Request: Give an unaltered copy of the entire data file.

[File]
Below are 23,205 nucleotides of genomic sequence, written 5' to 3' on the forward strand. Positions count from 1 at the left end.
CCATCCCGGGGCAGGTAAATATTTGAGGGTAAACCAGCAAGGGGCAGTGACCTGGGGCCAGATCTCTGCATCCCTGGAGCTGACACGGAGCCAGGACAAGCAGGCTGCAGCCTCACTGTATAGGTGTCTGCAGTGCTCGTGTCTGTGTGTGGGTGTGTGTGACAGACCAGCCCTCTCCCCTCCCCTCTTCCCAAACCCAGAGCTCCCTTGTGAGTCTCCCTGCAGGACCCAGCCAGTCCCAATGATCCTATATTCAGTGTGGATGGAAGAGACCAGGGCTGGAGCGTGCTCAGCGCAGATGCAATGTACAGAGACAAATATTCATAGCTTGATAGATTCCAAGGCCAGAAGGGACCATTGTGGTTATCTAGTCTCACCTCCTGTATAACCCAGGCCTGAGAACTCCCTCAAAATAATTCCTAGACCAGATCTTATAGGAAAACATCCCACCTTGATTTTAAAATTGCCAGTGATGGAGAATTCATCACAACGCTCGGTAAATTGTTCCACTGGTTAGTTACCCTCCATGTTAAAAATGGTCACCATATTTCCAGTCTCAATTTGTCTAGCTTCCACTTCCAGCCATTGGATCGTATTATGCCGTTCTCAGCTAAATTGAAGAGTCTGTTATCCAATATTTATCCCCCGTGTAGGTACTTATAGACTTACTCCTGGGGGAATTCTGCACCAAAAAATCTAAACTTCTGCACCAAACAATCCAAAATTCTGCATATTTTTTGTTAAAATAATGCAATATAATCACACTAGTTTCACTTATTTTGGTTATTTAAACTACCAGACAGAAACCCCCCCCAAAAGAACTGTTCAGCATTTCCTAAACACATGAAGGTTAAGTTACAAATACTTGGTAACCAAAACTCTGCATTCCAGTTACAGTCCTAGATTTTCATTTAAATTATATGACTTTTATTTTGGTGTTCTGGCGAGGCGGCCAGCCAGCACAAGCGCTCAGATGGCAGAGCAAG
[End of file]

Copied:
Below are 23,205 nucleotides of genomic sequence, written 5' to 3' on the forward strand. Positions count from 1 at the left end.
CCATCCCGGGGCAGGTAAATATTTGAGGGTAAACCAGCAAGGGGCAGTGACCTGGGGCCAGATCTCTGCATCCCTGGAGCTGACACGGAGCCAGGACAAGCAGGCTGCAGCCTCACTGTATAGGTGTCTGCAGTGCTCGTGTCTGTGTGTGGGTGTGTGTGACAGACCAGCCCTCTCCCCTCCCCTCTTCCCAAACCCAGAGCTCCCTTGTGAGTCTCCCTGCAGGACCCAGCCAGTCCCAATGATCCTATATTCAGTGTGGATGGAAGAGACCAGGGCTGGAGCGTGCTCAGCGCAGATGCAATGTACAGAGACAAATATTCATAGCTTGATAGATTCCAAGGCCAGAAGGGACCATTGTGGTTATCTAGTCTCACCTCCTGTATAACCCAGGCCTGAGAACTCCCTCAAAATAATTCCTAGACCAGATCTTATAGGAAAACATCCCACCTTGATTTTAAAATTGCCAGTGATGGAGAATTCATCACAACGCTCGGTAAATTGTTCCACTGGTTAGTTACCCTCCATGTTAAAAATGGTCACCATATTTCCAGTCTCAATTTGTCTAGCTTCCACTTCCAGCCATTGGATCGTATTATGCCGTTCTCAGCTAAATTGAAGAGTCTGTTATCCAATATTTATCCCCCGTGTAGGTACTTATAGACTTACTCCTGGGGGAATTCTGCACCAAAAAATCTAAACTTCTGCACCAAACAATCCAAAATTCTGCATATTTTTTGTTAAAATAATGCAATATAATCACACTAGTTTCACTTATTTTGGTTATTTAAACTACCAGACAGAAACCCCCCCCAAAAGAACTGTTCAGCATTTCCTAAACACATGAAGGTTAAGTTACAAATACTTGGTAACCAAAACTCTGCATTCCAGTTACAGTCCTAGATTTTCATTTAAATTATATGACTTTTATTTTGGTGTTCTGGCGAGGCGGCCAGCCAGCACAAGCGCTCAGATGGCAGAGCAAG